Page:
• Milestone Awaiting Review deleted
  • Resolution set to invalid
  • Status changed from new to closed

Replying to GaryJ:

"WordPress standard of /" instead of the PHP DIRECTORY_SEPARATOR constant - the very thing it was created for.

That's not accurate. Building paths with DIRECTORY_SEPARATOR is extra characters, wordy, annoying, and also unnecessary.

A forward slash works fine on Windows, even when mixed with backwards slashes, such as in the case of C:\public\www.example.com/wp-includes/shortcodes.php. This is not an invalid path. It is a perfectly valid Windows path.

If DIRECTORY_SEPARATOR is not needed to build platform-independent paths, what is it good for? It is only really useful when you need to do operations against a path provided to you by the system, such as taking __FILE__ and exploding it by DIRECTORY_SEPARATOR. In some cases, it is still just easier to standardize on / with a find-replace first, depending on what you are trying to do.

If you don't believe me, that's fine, but there are comments and posts scattered about the web that will echo the same thing.

comment:10 follow-up: admintiger2 years ago

Problems arise with file-path string comparisons, file-path string searches, and file-path string search and replace operations where slashes can be of either type. Why not avoid the potential for all such problems by making forward slashes the WordPress standard throughout?

Version 0, edited 2 years ago by admintiger (next)

comment:11 knutsp2 years ago

@admintiger: Your cause was to make all paths using forward slashes, by normalizing that ABSPATH in case Windows. This is good, but not because those paths are invalid, but because it may have some benefits, right?

Do you have a case, a core function, a well-made plugin or theme, that does not work with mixed separators? Post it here, and reopen.

@nacin: It seems you closed this ticket because of the DIRECTORY_SEPARATOR issue that was brought in by commenter @GaryJ. But this ticket is not suggesting using it. It was suggesting using a consistent directory separator ("/") for ABSPATH on Windows, although we can agree that these are not invalid paths.

comment:12 in reply to: ↑ 10 SergeyBiryukov2 years ago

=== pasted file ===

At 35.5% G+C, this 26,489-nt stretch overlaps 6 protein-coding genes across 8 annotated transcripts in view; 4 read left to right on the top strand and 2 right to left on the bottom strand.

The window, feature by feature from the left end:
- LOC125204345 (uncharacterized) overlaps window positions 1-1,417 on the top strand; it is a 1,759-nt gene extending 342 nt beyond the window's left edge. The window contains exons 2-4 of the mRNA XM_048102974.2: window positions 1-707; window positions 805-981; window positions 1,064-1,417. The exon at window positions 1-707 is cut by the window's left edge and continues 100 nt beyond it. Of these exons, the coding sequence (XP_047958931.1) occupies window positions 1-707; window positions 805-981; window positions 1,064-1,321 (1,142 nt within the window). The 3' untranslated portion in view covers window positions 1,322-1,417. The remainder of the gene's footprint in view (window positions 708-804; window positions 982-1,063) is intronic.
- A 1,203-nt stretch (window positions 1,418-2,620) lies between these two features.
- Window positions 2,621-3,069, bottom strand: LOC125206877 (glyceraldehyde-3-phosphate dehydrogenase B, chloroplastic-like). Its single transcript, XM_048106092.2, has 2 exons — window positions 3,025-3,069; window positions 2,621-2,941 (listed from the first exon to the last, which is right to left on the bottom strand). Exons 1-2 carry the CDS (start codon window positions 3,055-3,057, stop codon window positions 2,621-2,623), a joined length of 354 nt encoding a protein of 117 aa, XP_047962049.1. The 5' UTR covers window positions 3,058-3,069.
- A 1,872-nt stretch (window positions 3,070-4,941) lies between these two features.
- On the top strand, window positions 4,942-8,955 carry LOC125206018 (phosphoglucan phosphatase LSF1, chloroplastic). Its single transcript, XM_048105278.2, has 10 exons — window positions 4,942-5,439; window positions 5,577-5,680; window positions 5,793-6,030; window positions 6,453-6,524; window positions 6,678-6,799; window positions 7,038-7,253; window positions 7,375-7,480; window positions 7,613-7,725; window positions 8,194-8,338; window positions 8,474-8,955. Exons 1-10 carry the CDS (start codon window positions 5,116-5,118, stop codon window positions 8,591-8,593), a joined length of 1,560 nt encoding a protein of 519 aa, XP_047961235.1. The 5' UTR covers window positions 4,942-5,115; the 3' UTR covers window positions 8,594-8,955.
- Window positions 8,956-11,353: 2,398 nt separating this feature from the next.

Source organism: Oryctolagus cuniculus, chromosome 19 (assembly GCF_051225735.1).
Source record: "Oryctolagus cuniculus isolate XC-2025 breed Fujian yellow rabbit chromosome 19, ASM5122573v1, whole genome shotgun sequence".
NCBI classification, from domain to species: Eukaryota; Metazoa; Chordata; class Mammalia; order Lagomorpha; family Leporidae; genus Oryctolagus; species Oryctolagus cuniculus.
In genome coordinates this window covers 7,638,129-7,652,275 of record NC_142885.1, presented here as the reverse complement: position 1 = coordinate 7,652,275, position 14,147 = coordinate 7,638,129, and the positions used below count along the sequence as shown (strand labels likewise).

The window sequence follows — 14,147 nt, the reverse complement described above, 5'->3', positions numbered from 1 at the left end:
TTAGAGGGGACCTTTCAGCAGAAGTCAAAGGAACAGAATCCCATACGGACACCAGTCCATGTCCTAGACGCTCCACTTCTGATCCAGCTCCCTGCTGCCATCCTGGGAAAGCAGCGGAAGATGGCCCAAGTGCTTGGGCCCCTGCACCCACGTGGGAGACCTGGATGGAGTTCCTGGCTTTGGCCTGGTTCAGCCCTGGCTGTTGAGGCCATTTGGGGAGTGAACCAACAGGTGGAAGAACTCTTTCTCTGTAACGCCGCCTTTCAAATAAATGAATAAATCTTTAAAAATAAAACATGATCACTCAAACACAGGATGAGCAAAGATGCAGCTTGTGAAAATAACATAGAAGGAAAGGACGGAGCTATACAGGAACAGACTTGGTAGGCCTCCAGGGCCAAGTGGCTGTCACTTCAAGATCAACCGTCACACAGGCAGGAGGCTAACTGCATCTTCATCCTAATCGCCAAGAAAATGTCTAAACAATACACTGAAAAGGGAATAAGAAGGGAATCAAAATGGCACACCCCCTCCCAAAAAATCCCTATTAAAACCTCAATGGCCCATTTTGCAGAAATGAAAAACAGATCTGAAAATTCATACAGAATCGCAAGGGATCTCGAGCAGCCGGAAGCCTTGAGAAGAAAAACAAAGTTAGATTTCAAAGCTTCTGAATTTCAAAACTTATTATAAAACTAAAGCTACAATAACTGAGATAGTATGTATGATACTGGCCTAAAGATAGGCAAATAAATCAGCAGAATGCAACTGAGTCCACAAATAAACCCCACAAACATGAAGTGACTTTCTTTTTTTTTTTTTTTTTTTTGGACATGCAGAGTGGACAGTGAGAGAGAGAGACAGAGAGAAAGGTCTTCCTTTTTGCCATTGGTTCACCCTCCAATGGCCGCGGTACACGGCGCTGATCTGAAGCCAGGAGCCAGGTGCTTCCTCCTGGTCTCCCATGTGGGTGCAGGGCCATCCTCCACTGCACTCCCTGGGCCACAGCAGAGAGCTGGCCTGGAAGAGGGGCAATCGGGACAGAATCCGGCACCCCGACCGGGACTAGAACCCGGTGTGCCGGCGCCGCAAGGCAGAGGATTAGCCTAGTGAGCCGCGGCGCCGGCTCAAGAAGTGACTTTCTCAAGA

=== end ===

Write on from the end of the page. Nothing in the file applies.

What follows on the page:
Replying to admintiger:

Problems arise with file-path string comparisons, file-path string searches, and file-path string search and replace operations where slashes can be of either type. Why not avoid the potential for all such problems by making forward slashes the WordPress standard throughout?

I doubt that would help much. Plenty of plugins would still use dirname(__FILE__) to get current path and perform comparisons and string operations on their own, just like they do now.

comment:13 nacin2 years ago

Replying to knutsp:

It was suggesting using a consistent directory separator ("/") for ABSPATH on Windows, although we can agree that these are not invalid paths.

The ticket is titled "'ABSPATH' Invalid with Windows Servers". It's not invalid, therefore, the ticket is invalid. "Fixing" it, as SergeyBiryukov's comment implies, is not practical. Especially when nothing is broken. :-)

comment:14 knutsp2 years ago

@nacin: Yes, the title makes this ticket invalid.

It's also a lesson in creating good tickets. Don't make things more severe than it is, especially not in the title, as this can't be modified later (and that's fine).

But the reporter has stated that things are broken, without being specific. I hope the reporter will come up with real examples, if they exist, and then create a ticket for an enhancement, something that could make certain tasks a lot easier, and/or make useful plugins more platform independent without having to take special care of the ABSPATH.

I also agreee with Sergey that (FILE) is the most used path generator.

Finally, there are several plugins that doesn't work well on Windows, mainly because the plugin author just assumes the platform is Linux. Those who set up WordPress, for development, on a Windows PC, usually doesn't bother with caching and minifying plugins. We, who run a lot of sites on IIS7 on a Windows server, in production, want more plugin compatibility for the platform, and we are concerned with (possible) issues like this.

Note: See TracTickets for help on using tickets.